PSE’s Frank Pearson Says that Even with a Peep Sight You Still Can Miss a Target
Editor’s Note: If you don’t understand the relationship of a peep sight to a bow sight, you can drastically miss the target, even if you can see the bow sight through the peep sight. This is a common mistake that both bowhunters and target archers make, and it’s a problem that Frank Pearson will teach us to overcome today.
Pearson explains, “You have to remember that a peep sight isn’t just a device to enable the archer to look through the string on the bow. Instead, it functions exactly like the rear sight of a rifle. To shoot accurately, you have to make sure that the front pin that you’re aiming with is lined up exactly in the center of the peep sight. Many bowhunters and tournament archers look through the hole in the peep sight. When they see the pin, they want to use it to aim with in that peep sight and release the arrow. Many times, a shooter doesn’t look to see if that front sight is lined up perfectly in the center of the peep sight. The front sight may appear to be at the top of the peep sight, at the bottom of the peep sight or more to the left or the right of the peep sight. Often shooters don’t take the time required to make sure that that front sight is in the very center of the peep sight.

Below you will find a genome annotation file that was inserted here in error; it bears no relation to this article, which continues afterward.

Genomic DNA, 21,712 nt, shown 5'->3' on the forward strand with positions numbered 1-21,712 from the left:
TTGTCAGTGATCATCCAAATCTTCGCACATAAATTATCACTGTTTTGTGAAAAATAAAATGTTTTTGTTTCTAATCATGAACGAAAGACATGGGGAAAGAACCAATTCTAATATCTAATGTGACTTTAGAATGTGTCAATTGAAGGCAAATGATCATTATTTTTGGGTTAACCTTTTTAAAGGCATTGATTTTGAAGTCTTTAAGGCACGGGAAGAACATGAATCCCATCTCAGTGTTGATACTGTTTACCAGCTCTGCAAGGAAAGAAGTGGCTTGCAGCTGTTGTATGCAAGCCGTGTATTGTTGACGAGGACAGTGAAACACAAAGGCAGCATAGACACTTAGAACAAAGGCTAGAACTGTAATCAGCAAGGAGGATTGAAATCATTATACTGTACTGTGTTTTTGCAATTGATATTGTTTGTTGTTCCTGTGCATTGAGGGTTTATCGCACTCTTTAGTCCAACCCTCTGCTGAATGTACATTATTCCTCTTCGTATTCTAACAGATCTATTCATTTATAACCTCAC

“For instance, if the front sight is at the top of your peep sight instead of dead center, you’ll miss as badly as you will miss if the front sight on your rifle is at the very top of the rifle sight. Many bowhunters, when they miss the buck or the elk of a lifetime, don’t even see it through the peep sight. Instead they see that big animal and put the pin they want to use on the spot they want to hit and forget about looking through the peep sight. So, even though they put the pin on the spot they want to hit, if they forget to look through the peep sight, they’ll miss the animal. At the Frank Pearson School of Archery, I drill into my students the idea of having a shot routine, where you always take the shot by the numbers you’ve written out and walk you through making the perfect shot. Lining up the front sight and the peep sight is one of the steps of your shot routine. Then, regardless of the target or the distance, you have the best chance of making the most accurate shot you can make.
“Here’s a drill you can try at home. Aim at the center ring of the target you’re going to shoot, put the front sight at the very top of your peep sight, and then release the arrow. With your next arrow, aim at the center of the target, put the front sight at the bottom of your peep sight and release the arrow. Follow the same drill, by putting the front sight on the left and then the right side of your peep sight. Then with your final shot, put the front sight dead center on your peep sight, and release the arrow. If you repeat this same drill at different distances, you’ll quickly see and understand how important lining up the front sight in the center of the peep sight every time you take a shot is and how that process increases your accuracy.
Next week, Frank Pearson will give us some more shooting tips and explain why there’s no such term as, “target panic,” one of the most feared diseases of both bowhunters and target archers. Pearson will give you the remedy.
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